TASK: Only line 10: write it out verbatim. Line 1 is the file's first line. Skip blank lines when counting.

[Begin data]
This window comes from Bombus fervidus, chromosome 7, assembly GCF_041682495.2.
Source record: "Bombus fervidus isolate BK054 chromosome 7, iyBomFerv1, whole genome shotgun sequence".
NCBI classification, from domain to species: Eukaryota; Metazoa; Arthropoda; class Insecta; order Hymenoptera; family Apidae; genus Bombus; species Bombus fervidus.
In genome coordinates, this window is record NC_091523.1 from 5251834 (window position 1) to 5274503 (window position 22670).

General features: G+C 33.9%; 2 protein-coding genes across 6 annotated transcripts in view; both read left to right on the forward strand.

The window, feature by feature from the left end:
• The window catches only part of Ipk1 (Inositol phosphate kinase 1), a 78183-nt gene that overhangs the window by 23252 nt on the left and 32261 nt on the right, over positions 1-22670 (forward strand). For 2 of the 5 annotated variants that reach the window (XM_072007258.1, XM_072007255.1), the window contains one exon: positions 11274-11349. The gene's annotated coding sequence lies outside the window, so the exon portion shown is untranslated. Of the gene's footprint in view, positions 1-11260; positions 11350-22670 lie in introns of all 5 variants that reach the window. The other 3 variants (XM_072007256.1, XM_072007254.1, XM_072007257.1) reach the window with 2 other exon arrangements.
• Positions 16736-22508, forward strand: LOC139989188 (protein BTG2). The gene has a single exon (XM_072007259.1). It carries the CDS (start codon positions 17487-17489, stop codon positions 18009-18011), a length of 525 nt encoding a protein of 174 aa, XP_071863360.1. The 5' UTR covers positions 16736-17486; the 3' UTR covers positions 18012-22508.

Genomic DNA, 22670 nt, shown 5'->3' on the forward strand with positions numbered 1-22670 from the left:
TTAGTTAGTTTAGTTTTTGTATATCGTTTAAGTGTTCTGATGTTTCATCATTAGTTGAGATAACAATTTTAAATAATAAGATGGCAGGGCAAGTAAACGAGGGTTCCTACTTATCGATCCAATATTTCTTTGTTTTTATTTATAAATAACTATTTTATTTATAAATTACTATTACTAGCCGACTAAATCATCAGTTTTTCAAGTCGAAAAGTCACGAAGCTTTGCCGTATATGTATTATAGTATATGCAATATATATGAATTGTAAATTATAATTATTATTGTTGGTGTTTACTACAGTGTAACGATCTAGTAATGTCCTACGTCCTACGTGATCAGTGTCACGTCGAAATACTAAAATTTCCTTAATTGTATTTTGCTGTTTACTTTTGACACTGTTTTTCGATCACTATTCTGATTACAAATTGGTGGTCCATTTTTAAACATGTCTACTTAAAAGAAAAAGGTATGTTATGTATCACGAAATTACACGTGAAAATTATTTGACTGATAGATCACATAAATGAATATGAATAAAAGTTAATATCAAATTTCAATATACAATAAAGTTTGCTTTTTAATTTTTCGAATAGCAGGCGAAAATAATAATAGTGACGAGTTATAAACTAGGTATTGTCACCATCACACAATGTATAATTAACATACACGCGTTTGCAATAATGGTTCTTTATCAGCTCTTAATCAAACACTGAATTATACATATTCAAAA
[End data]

TTAGTTAGTTTAGTTTTTGTATATCGTTTAAGTGTTCTGATGTTTCATCATTAGTTGAGATAACAATTTTAAATAATAAGATGGCAGGGCAAGTAAACGAGGGTTCCTACTTATCGATCCAATATTTCTTTGTTTTTATTTATAAATAACTATTTTATTTATAAATTACTATTACTAGCCGACTAAATCATCAGTTTTTCAAGTCGAAAAGTCACGAAGCTTTGCCGTATATGTATTATAGTATATGCAATATATATGAATTGTAAATTATAATTATTATTGTTGGTGTTTACTACAGTGTAACGATCTAGTAATGTCCTACGTCCTACGTGATCAGTGTCACGTCGAAATACTAAAATTTCCTTAATTGTATTTTGCTGTTTACTTTTGACACTGTTTTTCGATCACTATTCTGATTACAAATTGGTGGTCCATTTTTAAACATGTCTACTTAAAAGAAAAAGGTATGTTATGTATCACGAAATTACACGTGAAAATTATTTGACTGATAGATCACATAAATGAATATGAATAAAAGTTAATATCAAATTTCAATATACAATAAAGTTTGCTTTTTAATTTTTCGAATAGCAGGCGAAAATAATAATAGTGACGAGTTATAAACTAGGTATTGTCACCATCACACAATGTATAATTAACATACACGCGTTTGCAATAATGGTTCTTTATCAGCTCTTAATCAAACACTGAATTATACATATTCAAAA